Aesthetics of Crisis is a longitudinal research project that has documented and examined political street art and graffiti in the Greek capital of Athens since 2013. The project’s initiator Julia Tulke was recognized for this work with the Prosser Award for Outstanding Work by Beginning Scholars in Visual Methodologies from the International Visual Sociology Association in 2022.



Aesthetics of Crisis began as my MA thesis in European Ethnology at the Humboldt University of Berlin, for which I conducted two months of patchwork ethnography in Athens between January and April 2013, supported by a PROMOS mobility grant from DAAD. The central objective of this initial research was to examine the political street art and graffiti that had densely proliferated on the walls of the city as an artifact of and performative response to the Greek economic crisis. Visual methods were central to this endeavor: psychogeographic photo walks were my primary mode of engagement with the Athenian crisis-scape. The resulting visual archive of 850+ photographs alongside 15+ artist interviews formed the basis for my Master’s thesis as well as a research exhibition at Berlin’s Raum für Drastische Maßnahmen.

Since the formal conclusion of my MA, Aesthetics of Crisis has continued, with varying intensities, as a longitudinal project, mapping the shifting currents on the walls of Athens. I have returned to the city at least once almost every year since 2013, each time adding new photographs and interviews to my archive. This recurrent pattern has allowed me to put into practice Lyman Chaffee’s notion of political street art as a “barometer” by tracing, sometimes in real time, newly emerging discourses and events on the walls of the city, many of which are documented in this website’s blog. Notable examples include the austerity referendum of 2015, the growing visibility of feminist and queer protest and expression since the mid-2010s, the emergence of anti-Airbnb graffiti since 2019, the response to the COVID-19 pandemic, and most recently the turn to graffiti removal as an aspirational performance of the end of crisis.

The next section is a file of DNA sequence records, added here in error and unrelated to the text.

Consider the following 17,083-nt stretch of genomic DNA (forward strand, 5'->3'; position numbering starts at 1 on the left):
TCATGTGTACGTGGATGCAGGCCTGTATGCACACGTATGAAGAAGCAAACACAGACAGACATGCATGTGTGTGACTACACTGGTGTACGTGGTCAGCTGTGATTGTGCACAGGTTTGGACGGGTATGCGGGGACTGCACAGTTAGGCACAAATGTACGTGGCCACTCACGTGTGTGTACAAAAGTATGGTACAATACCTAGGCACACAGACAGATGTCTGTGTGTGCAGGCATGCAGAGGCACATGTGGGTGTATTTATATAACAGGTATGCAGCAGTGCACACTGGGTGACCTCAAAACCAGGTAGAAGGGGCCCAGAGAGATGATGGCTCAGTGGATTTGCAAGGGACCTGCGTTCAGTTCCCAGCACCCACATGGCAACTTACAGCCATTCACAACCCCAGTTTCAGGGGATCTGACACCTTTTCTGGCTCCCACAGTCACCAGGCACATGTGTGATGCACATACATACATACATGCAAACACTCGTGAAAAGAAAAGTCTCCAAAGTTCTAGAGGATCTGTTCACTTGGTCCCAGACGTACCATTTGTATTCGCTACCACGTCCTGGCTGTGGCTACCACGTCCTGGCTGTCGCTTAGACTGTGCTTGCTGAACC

The project has always been committed to (digitally enabled) public scholarship: this website is a central repository for my work and research outputs and my photographic archive of now nearly 7000 images is available via Flickr, complete with metadata and geotags and under CC licensing.



Through my longitudinal visual engagement with the walls of Athens, I have developed an approach to street art and graffiti not as artifacts or discrete objects of analysis but as methodological approaches in their own right, able to render visible and sensible gradual changes in particular urban environments over time. By weaving together ethnographic and documentary sensibilities, my work on Athenian street art and graffiti has sought to decenter narrow and fetishizing representations of the “crisis city” Athens (i.e. through the persistent trope of the city as a “the new Berlin”) to instead provide a perspective grounded in the complex and often contradictory material realities of everyday life.


The Book Project

My edited volume Aesthetics of Crisis: Political Street Art & Graffiti in Athens, 2013-2023 is under contract with the Digital Press at the University of North Dakota for a Fall 2023 publication. Inaugurated at the 10 year anniversary of my first field trip to Athens in January 2013, the book’s central aim is to create a physical record of the project’s first 10 years, documenting how various currents and transformations have unfolded on the walls of Athens through a decade of urgency loosely bracketed by the economic crisis and the COVID pandemic. This endeavor is not, however, a myopic exposé of a singular project. Rather, it foregrounds the deeply collaborative and dialogic character of my work in and on Athens, positing Aesthetics of Crisis as an entry point into broader conversations about the city’s shifting crisis-scapes, political momentum, and creative ambiance. The book will juxtapose a selection of photographs from my archive with short reflections written by myself and more than 30 collaborators and contemporaries of Aesthetics of crisis.